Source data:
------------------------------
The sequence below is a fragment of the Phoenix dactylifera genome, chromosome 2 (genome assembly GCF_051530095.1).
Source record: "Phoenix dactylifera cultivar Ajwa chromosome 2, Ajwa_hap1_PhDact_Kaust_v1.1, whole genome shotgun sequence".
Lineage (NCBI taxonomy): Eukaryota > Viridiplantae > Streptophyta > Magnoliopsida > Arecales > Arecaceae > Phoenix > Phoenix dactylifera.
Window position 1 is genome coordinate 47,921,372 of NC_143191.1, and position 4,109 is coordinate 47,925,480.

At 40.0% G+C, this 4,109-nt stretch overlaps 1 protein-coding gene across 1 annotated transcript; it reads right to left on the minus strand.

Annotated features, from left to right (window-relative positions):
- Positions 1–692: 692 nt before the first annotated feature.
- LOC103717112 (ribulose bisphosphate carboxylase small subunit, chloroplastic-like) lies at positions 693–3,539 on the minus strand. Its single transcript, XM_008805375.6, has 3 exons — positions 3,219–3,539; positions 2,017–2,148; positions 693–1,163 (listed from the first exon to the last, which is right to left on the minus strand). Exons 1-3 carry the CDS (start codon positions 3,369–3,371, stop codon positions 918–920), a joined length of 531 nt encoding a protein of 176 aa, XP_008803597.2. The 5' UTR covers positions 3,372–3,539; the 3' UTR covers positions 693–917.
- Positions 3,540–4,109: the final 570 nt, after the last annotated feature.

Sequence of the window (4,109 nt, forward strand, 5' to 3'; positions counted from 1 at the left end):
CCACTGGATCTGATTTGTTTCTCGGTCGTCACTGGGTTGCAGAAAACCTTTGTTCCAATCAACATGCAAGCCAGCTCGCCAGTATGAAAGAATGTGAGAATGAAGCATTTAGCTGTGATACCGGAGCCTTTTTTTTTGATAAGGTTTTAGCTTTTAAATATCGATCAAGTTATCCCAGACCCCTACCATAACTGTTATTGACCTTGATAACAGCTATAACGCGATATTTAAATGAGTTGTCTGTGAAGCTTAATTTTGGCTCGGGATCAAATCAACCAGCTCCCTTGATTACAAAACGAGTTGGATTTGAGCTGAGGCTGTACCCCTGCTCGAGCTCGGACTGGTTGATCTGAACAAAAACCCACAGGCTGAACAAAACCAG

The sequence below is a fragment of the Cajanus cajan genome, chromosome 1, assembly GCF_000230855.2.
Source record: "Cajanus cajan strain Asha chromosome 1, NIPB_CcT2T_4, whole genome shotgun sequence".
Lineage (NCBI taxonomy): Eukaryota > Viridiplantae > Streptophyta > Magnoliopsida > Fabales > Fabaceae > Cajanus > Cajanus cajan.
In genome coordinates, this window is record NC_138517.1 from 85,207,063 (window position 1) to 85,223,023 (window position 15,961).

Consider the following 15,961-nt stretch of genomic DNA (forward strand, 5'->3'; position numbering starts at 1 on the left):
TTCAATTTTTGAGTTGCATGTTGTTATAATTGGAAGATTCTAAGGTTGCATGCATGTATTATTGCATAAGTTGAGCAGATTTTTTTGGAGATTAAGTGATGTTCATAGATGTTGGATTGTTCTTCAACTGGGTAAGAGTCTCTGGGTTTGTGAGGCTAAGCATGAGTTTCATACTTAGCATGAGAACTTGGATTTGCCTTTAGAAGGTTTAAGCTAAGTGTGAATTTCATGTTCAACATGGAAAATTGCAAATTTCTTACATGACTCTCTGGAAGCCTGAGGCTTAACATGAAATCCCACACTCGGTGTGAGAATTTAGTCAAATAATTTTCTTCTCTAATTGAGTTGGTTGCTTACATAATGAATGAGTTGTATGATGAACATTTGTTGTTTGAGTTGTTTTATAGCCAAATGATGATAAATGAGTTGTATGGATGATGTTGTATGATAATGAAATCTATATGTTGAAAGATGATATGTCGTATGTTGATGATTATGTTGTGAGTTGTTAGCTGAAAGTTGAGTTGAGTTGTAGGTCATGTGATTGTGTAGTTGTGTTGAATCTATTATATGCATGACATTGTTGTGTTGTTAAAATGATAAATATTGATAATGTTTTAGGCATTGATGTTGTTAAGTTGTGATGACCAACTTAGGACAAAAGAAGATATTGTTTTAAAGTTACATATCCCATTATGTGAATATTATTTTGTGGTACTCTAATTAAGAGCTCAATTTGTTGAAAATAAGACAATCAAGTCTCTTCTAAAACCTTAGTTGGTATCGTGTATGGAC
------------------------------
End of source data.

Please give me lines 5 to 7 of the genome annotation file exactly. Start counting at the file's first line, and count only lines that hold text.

At 40.0% G+C, this 4,109-nt stretch overlaps 1 protein-coding gene across 1 annotated transcript; it reads right to left on the minus strand.

Annotated features, from left to right (window-relative positions):
- Positions 1–692: 692 nt before the first annotated feature.